Doug Odell on Flagship Beers
Doug Odell on Flagship Beers
In recognition of Flagship February, I would like to add a cautionary word. On opening a brewery, there is excitement when one of your brands really starts to do well. It’s logical to try and build on that success to continue your growth. We at Odell Brewing have found success building a portfolio of well-performing beers.
My interest in American Craft Brewing began when I moved to Sonoma County, California, in 1976. I was a home brewer and I had heard about New Albion Brewing. I bought their beer on occasion. I remember going to see the brewery in some rural location near the town of Sonoma and Jack McAuliffe was nice enough to show me around. His brew kettle was a 55-gallon stainless steel drum. As I remember, New Albion brewed one beer, New Albion Ale.
I was fortunate to get a job at Anchor Brewing in 1978. I remember we brewed 200-250 bbls of Steam and 35 bbls of Porter each week. What I learned about these two early American Craft Brewers was that one beer brand was the large majority or all that they offered. Now, New Albion is gone, and Anchor relies on much broader beer offerings.
While living in Seattle, I witnessed the same thing with some of the new Northwest craft breweries: Grant’s with Scottish Ale, Widmer with Alt, and Redhook with Redhook Ale. Today, Grant’s is long gone, and Redhook and Widmer are unrecognizable from what they were early on.
When we opened Odell Brewing in 1989, of course we were determined to be successful, but also to not be a one trick pony. Even so, within 2 years, 90 Shilling had become well over half the beer we brewed. That changed in 1993 when we brought out Easy Street Wheat. Within 2 years, they became equals, representing well over half of what we brewed.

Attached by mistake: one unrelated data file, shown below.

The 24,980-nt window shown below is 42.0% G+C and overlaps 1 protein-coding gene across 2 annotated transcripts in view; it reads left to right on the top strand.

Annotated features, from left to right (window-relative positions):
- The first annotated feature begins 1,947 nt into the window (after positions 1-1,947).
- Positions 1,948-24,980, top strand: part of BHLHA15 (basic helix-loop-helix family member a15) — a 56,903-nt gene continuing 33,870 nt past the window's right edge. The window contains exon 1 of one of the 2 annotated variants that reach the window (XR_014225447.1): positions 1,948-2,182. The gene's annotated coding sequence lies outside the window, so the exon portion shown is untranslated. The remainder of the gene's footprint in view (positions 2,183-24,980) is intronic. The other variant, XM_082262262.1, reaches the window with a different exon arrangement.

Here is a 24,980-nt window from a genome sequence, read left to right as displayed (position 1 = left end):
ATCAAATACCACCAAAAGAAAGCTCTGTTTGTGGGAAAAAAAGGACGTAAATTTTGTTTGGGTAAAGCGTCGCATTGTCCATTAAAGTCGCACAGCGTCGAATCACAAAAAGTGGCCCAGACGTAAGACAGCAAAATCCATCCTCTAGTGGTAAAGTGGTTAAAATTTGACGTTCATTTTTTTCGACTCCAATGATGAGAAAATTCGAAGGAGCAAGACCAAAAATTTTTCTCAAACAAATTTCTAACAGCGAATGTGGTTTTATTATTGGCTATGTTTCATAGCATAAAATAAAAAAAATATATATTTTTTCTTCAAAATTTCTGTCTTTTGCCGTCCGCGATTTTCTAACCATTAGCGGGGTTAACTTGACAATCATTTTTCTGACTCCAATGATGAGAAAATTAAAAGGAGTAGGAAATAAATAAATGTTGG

This is where we wanted to be. Not reliant on one beer, because if the flagship beer stumbles, the brewery stumbles. Fast forward twelve years, to 2007 when we brought out our IPA, and it wasn’t long before we had three beers constituting well over 50% of what we brewed. The 90 Shilling and IPA were pretty even, but Easy Street had been replaced with 5 Barrel Pale, which wasn’t far below the others.
Today, we still have three beers which make up well over 50% of the beer we brew.
90 Shilling and IPA are still there, while the newcomer is Sippin Pretty. All three are pretty close in sales.
The success of any business depends on a lot of variables and I think striving for a balanced family of beers has certainly contributed to ours. After all, out of all the breweries I have mentioned, only Odell Brewing is still both independently owned and thriving.
In between all this, I tried to get a job at Redhook Brewery in Seattle. I remember having an interview with Paul Shipman. He didn’t hire me but years later when he showed up at our brewery, I was able to thank him for not hiring me.
I can’t thank those guys enough in guiding me to start our own brewery. It all worked out and I am grateful for that.
Flagship beers were chosen by the individual writers with no input from the #FlagshipFebruary partners or sponsor breweries.